Wednesday, June 5, 2013

Living with a chronic illness, part 1 of 2

Up until earlier this year, I have been blessed - truly and gloriously blessed - with very good health. I have always had the three A's: asthma, allergies and anxiety, but they are fairly mild by now and all well managed. I'm used to them.

Then something else came along. I was diagnosed this year with ulcerative colitis. It was a disorder I knew absolutely nothing about. I'm not sure I'd ever even heard of it. But in a nutshell it is a suspected autoimmune disorder in which the body attacks its own colon and can make you feel pretty bad.

And from that experience, I have just a tiny glimpse of what it is like to live with a chronic, lifelong illness you cannot ever get rid of, that could someday lead to other complications. That, my friends, is super scary. Especially when you're only 41!

Before I go on, I want to say that I'm posting this to maybe give ideas to someone facing a new illness or to their family members who are trying to support them. No one should feel bad for me because there are worse things to get than what I have. Much much much worse with a lot worse symptoms and future problems.

And mine is fairly mild, there are a variety of medications that help, and I can achieve and maintain remission, hopefully for long periods of time. So, still, I am super lucky.

But for a few months while I worked to get it under control, I felt bad a lot, tired and angry and confused and scared and miserable. I didn't feel like me at all. What defined who I am was changing.

I have time and again seen depression go along with chronic illness. When I was in the hospital with postpartum depression, alongside me was a beautiful 20-something athletic girl who had been diagnosed with multiple sclerosis and a wonderful 34-year-old man with severe rheumatoid arthritis. They fought horrible depression as their health changed and declined.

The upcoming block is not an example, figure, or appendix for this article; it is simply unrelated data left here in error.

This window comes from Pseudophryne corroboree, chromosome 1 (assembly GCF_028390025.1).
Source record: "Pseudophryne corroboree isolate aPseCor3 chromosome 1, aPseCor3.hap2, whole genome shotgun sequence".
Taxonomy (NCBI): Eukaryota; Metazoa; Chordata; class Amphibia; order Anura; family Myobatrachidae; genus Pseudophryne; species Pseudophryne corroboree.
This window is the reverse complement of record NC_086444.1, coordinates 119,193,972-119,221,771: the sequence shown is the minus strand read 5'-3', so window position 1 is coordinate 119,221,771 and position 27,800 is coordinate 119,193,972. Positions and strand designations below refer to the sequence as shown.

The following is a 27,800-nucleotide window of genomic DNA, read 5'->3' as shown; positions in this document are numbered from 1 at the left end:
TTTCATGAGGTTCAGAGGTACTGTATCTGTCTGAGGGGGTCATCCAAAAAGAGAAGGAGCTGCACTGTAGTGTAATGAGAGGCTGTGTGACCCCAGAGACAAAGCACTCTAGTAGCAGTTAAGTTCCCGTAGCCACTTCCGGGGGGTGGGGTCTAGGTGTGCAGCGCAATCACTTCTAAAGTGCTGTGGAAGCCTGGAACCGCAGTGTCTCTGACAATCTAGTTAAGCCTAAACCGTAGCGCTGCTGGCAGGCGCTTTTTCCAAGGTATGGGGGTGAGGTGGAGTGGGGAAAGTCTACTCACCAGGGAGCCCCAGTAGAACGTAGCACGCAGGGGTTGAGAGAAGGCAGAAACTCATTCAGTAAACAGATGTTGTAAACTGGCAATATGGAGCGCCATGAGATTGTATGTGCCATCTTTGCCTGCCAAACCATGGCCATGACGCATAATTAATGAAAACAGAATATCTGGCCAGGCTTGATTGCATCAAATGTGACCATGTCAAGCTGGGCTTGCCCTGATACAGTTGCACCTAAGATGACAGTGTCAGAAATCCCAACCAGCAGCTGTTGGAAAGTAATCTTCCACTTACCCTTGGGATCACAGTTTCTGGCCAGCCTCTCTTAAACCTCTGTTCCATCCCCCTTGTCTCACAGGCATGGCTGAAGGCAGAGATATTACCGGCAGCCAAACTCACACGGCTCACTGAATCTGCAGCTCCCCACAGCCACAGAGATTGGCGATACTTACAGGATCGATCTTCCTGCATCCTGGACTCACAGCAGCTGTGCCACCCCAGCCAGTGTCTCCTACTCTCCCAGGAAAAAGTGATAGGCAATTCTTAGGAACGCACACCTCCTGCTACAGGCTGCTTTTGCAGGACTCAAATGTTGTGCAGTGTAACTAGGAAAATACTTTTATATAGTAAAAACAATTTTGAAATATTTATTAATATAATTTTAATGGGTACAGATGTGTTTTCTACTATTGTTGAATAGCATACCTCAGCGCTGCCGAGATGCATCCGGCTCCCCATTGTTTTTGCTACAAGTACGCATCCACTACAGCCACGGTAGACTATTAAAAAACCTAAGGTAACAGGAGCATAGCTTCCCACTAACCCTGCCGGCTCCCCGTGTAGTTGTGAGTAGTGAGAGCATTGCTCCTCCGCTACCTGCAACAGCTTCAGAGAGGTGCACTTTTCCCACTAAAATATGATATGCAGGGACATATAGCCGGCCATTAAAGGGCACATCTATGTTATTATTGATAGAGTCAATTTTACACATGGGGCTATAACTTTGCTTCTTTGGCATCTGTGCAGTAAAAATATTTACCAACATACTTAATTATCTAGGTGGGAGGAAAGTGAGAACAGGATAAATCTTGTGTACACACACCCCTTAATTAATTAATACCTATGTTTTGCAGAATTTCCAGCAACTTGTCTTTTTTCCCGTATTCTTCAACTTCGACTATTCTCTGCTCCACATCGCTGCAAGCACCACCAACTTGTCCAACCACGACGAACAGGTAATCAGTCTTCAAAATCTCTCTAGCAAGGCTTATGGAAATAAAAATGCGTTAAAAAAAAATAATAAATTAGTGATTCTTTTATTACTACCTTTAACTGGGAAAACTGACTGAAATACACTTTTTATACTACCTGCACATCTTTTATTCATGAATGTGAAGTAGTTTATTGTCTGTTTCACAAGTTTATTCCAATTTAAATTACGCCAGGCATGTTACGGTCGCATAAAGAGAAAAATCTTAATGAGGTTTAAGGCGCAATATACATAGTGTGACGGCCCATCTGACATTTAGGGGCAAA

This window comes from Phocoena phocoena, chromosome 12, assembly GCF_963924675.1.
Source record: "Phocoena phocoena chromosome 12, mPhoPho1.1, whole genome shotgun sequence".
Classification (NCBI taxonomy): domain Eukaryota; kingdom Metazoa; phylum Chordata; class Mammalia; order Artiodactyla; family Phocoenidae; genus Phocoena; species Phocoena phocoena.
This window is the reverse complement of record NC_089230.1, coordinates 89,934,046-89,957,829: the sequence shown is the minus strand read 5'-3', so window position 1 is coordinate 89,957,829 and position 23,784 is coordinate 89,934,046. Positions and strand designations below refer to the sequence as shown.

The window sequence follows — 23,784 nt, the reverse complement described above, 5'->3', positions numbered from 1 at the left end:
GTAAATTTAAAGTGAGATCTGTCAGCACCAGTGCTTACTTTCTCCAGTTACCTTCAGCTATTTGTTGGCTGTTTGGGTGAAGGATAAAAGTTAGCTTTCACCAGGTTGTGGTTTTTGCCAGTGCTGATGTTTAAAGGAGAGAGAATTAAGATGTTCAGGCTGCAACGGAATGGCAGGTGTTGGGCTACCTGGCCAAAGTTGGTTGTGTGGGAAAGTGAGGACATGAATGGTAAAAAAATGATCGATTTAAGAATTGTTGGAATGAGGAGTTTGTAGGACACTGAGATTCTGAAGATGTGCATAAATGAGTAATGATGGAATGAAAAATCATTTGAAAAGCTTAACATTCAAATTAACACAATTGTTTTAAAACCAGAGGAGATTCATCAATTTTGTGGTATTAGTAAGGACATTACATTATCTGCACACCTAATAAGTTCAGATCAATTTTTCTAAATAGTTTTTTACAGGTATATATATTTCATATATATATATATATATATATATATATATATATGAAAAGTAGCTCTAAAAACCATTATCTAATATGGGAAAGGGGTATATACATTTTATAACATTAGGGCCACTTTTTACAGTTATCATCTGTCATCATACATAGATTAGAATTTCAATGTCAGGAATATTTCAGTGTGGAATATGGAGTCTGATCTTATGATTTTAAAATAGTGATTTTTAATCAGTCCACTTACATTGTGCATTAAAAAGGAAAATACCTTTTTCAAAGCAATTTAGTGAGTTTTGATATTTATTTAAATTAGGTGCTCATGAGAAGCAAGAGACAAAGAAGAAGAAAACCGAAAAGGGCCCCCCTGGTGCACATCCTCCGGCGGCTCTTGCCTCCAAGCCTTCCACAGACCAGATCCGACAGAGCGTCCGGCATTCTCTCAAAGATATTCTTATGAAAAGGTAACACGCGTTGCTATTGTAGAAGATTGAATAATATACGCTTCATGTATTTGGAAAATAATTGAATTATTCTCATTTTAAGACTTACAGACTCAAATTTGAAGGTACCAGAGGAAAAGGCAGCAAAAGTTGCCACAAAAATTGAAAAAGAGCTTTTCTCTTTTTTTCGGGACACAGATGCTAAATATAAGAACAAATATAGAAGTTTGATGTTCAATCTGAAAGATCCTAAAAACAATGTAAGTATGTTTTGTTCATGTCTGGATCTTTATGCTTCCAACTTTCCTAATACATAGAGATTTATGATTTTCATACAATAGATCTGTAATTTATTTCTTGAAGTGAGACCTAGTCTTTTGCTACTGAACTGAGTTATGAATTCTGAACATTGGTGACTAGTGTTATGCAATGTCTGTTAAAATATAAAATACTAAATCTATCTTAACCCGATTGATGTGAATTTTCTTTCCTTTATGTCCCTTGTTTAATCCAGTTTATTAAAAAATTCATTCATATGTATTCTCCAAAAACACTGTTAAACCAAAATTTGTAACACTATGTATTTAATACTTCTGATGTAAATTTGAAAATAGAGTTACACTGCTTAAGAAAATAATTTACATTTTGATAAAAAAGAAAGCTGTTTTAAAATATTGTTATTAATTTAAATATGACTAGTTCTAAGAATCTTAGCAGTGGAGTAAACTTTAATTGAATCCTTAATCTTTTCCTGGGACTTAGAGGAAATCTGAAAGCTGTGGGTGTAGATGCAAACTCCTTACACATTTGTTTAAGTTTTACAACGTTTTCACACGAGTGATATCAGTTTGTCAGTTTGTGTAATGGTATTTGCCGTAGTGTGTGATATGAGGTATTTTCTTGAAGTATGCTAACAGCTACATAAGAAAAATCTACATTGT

The girl lost custody of her adopted daughter. The man could no longer work to provide for his family. He agonized that his wife had to be the bread winner. I wonder about them and how they are now. I pray for them.

I have a better idea now why a person might spiral into that state of being over time. Here you are used to being strong and healthy and suddenly, WHAM, you can't do what you used to anymore. You don't feel the same anymore. When your health changes and you have to make adjustments and choices you never wanted to make, that is really really hard.

You want so badly to just feel normal again. You wake up every day and think, "What is today going to be like? Good or bad?" There are times you pray for God to just help you through this (thank God I have God!). You feel betrayed by your own body and you want to shout at it and make it stop doing what it's doing! And you are resentful that you did everything right - quit smoking, very little drinking, ate healthy, kept weight down, exercise, etc. - and you still got sick!

It feels unfair and it's easy to get discouraged and tired and, yes, depressed.

So, tomorrow - now that I'm finally feeling lots better - I will list a few things I think helped me in the hopes they might help someone else or help someone else understand what a loved one is feeling.

Here is part 2 on Coping. 

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